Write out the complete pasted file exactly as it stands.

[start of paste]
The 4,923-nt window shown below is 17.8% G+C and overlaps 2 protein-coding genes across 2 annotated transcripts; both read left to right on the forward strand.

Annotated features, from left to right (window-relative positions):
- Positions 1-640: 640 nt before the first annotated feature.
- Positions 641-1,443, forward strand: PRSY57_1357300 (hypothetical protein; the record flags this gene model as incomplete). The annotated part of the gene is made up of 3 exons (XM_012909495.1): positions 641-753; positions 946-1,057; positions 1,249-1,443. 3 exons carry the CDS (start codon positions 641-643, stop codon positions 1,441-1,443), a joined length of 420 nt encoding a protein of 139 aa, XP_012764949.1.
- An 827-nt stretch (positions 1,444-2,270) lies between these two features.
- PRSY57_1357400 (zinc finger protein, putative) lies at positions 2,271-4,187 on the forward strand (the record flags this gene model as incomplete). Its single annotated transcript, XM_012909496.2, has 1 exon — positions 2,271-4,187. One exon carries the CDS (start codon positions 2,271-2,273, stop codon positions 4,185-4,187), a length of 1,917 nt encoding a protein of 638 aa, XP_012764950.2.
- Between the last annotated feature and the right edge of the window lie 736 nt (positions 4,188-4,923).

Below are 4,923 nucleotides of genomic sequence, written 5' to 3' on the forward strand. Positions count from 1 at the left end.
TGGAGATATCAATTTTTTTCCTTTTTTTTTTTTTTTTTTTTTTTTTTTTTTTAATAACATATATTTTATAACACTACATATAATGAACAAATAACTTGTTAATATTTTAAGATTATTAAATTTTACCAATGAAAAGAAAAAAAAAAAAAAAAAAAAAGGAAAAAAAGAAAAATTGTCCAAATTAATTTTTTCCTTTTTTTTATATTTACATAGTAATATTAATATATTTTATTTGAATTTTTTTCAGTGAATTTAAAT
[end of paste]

The 4,923-nt window shown below is 17.8% G+C and overlaps 2 protein-coding genes across 2 annotated transcripts; both read left to right on the forward strand.

Annotated features, from left to right (window-relative positions):
- Positions 1-640: 640 nt before the first annotated feature.
- Positions 641-1,443, forward strand: PRSY57_1357300 (hypothetical protein; the record flags this gene model as incomplete). The annotated part of the gene is made up of 3 exons (XM_012909495.1): positions 641-753; positions 946-1,057; positions 1,249-1,443. 3 exons carry the CDS (start codon positions 641-643, stop codon positions 1,441-1,443), a joined length of 420 nt encoding a protein of 139 aa, XP_012764949.1.
- An 827-nt stretch (positions 1,444-2,270) lies between these two features.
- PRSY57_1357400 (zinc finger protein, putative) lies at positions 2,271-4,187 on the forward strand (the record flags this gene model as incomplete). Its single annotated transcript, XM_012909496.2, has 1 exon — positions 2,271-4,187. One exon carries the CDS (start codon positions 2,271-2,273, stop codon positions 4,185-4,187), a length of 1,917 nt encoding a protein of 638 aa, XP_012764950.2.
- Between the last annotated feature and the right edge of the window lie 736 nt (positions 4,188-4,923).

Below are 4,923 nucleotides of genomic sequence, written 5' to 3' on the forward strand. Positions count from 1 at the left end.
TGGAGATATCAATTTTTTTCCTTTTTTTTTTTTTTTTTTTTTTTTTTTTTTTAATAACATATATTTTATAACACTACATATAATGAACAAATAACTTGTTAATATTTTAAGATTATTAAATTTTACCAATGAAAAGAAAAAAAAAAAAAAAAAAAAAGGAAAAAAAGAAAAATTGTCCAAATTAATTTTTTCCTTTTTTTTATATTTACATAGTAATATTAATATATTTTATTTGAATTTTTTTCAGTGAATTTAAAT